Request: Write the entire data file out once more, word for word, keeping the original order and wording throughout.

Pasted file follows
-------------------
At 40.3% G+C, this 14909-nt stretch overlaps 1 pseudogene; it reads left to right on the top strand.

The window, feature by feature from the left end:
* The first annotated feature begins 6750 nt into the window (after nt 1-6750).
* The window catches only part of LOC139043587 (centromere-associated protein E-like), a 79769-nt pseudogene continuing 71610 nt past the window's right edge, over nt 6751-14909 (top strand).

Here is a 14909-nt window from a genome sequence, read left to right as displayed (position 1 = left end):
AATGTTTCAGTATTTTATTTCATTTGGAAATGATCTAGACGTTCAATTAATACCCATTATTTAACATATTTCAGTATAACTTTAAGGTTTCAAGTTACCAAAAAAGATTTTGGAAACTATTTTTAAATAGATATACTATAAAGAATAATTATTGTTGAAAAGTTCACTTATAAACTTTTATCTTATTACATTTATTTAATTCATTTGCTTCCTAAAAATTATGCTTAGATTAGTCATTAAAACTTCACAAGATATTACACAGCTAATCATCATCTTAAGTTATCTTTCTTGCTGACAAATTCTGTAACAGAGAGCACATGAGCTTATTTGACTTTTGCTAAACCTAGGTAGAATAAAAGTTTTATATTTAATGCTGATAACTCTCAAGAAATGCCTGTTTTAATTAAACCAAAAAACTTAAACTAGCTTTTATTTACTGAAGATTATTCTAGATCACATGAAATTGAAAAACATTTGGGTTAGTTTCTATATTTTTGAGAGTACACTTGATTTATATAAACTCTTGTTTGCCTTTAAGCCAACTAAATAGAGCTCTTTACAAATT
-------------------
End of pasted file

At 40.3% G+C, this 14909-nt stretch overlaps 1 pseudogene; it reads left to right on the top strand.

The window, feature by feature from the left end:
* The first annotated feature begins 6750 nt into the window (after nt 1-6750).
* The window catches only part of LOC139043587 (centromere-associated protein E-like), a 79769-nt pseudogene continuing 71610 nt past the window's right edge, over nt 6751-14909 (top strand).

Here is a 14909-nt window from a genome sequence, read left to right as displayed (position 1 = left end):
AATGTTTCAGTATTTTATTTCATTTGGAAATGATCTAGACGTTCAATTAATACCCATTATTTAACATATTTCAGTATAACTTTAAGGTTTCAAGTTACCAAAAAAGATTTTGGAAACTATTTTTAAATAGATATACTATAAAGAATAATTATTGTTGAAAAGTTCACTTATAAACTTTTATCTTATTACATTTATTTAATTCATTTGCTTCCTAAAAATTATGCTTAGATTAGTCATTAAAACTTCACAAGATATTACACAGCTAATCATCATCTTAAGTTATCTTTCTTGCTGACAAATTCTGTAACAGAGAGCACATGAGCTTATTTGACTTTTGCTAAACCTAGGTAGAATAAAAGTTTTATATTTAATGCTGATAACTCTCAAGAAATGCCTGTTTTAATTAAACCAAAAAACTTAAACTAGCTTTTATTTACTGAAGATTATTCTAGATCACATGAAATTGAAAAACATTTGGGTTAGTTTCTATATTTTTGAGAGTACACTTGATTTATATAAACTCTTGTTTGCCTTTAAGCCAACTAAATAGAGCTCTTTACAAATT